Backroom deals shut small brands out of supermarkets
An investigative report commissioned by the Center for Science in the Public Interest (CSPI) has uncovered the secret deals that determine product placement — and consumer choice — in US supermarkets.
‘Rigged: Supermarket Shelves for Sale’ found that fees for shelf placement and retention and ‘category captain’ arrangements are undermining consumer choice and locking smaller players out of supermarket chains.
Investigative journalist Gary Rivlin, who was commissioned by CSPI to prepare the report, said few industry insiders would speak on the record about slotting fees. “You’re talking about a deep, dark secret of the retail world,” said former supermarket executive Mark Heckman. Retailers, he said, “don’t want one brand to know what the other is paying”. One insider at a condiment company said his company typically pays between US$5000 and $20,000 per item.
CSPI Deputy Director of Nutrition Policy Jessica Almy says supermarkets sell the most prominent shelf space to the highest bidder. “That has the effect of squeezing out the little guy and ensuring that some products — especially name-brand sodas, chips and candies — are displayed at multiple locations all over the store, while other foods are relegated to a single shelf,” she said.
The report found that once a manufacturer has paid the price of admission, there’s no guarantee its products will stay. Pay-to-stay fees can take the form of cash payments or trade discounts, such as coupons or ‘buy one, get one free’ promotions.
The most valuable real estate in the store is at the checkout aisle — the “beachfront property”, in the words of one anonymous broker — that is sold by the inch. Rivlin was told of deals in which manufacturers paid a single chain more than US$500,000 to place its product by all of the chain’s registers for a few months. A company might have to pay up to about US$5 million to place one chocolate bar in all the stores of the 50 biggest supermarket chains.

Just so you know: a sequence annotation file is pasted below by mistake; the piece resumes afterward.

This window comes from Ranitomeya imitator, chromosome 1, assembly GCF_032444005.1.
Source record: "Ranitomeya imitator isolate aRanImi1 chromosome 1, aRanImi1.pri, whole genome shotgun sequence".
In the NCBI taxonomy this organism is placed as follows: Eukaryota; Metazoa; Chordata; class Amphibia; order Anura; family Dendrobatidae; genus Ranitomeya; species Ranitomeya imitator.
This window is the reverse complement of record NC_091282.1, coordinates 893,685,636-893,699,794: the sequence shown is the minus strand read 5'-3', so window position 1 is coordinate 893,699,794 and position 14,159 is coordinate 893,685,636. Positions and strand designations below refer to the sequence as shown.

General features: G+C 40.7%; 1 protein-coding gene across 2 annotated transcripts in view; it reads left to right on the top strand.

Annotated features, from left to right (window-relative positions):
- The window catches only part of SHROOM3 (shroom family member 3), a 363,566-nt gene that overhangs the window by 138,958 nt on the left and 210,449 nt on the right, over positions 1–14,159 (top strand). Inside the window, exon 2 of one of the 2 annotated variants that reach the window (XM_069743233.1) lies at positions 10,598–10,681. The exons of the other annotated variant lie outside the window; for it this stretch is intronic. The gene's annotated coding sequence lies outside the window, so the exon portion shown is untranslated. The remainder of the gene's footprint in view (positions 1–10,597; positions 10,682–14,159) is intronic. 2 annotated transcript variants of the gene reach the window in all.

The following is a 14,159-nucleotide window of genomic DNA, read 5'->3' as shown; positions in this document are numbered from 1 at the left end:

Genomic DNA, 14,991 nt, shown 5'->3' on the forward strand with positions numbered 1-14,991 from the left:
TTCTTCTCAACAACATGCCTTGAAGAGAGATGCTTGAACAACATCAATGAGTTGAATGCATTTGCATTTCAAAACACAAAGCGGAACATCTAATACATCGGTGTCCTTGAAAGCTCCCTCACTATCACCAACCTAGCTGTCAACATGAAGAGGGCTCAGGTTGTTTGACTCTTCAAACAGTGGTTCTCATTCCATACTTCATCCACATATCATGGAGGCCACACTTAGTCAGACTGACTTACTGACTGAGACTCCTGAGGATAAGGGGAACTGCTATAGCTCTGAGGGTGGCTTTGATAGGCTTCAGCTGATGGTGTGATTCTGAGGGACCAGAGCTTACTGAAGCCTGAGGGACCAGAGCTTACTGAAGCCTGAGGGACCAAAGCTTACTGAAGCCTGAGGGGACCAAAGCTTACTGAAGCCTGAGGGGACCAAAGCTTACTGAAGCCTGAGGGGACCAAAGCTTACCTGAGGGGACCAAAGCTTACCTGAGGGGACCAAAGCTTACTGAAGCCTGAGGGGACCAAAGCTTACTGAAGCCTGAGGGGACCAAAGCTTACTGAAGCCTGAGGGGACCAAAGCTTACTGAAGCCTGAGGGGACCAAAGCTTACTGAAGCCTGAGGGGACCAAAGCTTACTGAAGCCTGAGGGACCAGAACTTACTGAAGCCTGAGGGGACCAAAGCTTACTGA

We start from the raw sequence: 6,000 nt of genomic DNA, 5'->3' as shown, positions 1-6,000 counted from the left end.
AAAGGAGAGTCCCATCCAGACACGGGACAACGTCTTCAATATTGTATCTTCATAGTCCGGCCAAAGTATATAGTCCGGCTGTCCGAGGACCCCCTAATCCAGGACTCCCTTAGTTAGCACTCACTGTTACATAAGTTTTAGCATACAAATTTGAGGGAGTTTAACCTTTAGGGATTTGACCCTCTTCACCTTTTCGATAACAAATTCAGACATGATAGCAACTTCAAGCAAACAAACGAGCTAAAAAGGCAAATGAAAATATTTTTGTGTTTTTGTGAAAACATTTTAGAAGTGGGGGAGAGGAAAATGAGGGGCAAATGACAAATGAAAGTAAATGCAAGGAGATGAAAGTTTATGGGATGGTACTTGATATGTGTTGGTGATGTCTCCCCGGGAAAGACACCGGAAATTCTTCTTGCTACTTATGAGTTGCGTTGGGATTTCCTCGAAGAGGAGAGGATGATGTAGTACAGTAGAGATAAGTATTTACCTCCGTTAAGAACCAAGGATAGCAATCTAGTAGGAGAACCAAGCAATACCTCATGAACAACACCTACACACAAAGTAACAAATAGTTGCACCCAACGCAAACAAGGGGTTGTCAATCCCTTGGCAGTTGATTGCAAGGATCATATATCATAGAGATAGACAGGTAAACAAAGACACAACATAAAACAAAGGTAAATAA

Other prominent locations in stores, such as endcaps — the displays at the end of an aisle — also command high prices from retailers.
Supermarkets assign one of the major manufacturers of a given category of food to serve as ‘category captains’, who create documents known as planograms to dictate where their — and their competitors’ — products go on shelves.
“It’s hard to imagine a more unfair practice than giving the biggest food manufacturers the right to decide where its competitors sit on the shelf,” said Almy.
Consumer health impact
Supermarket placement fees determine the selection of products available to consumers and how they are presented, influencing which foods and beverages consumers buy and eat. The report recommends the adoption of ‘healthy checkout’ ordinances to ensure that that prime location is not used to undermine customers’ health, and that retailers voluntarily reserve all or a percentage of prominent placements for healthful products.
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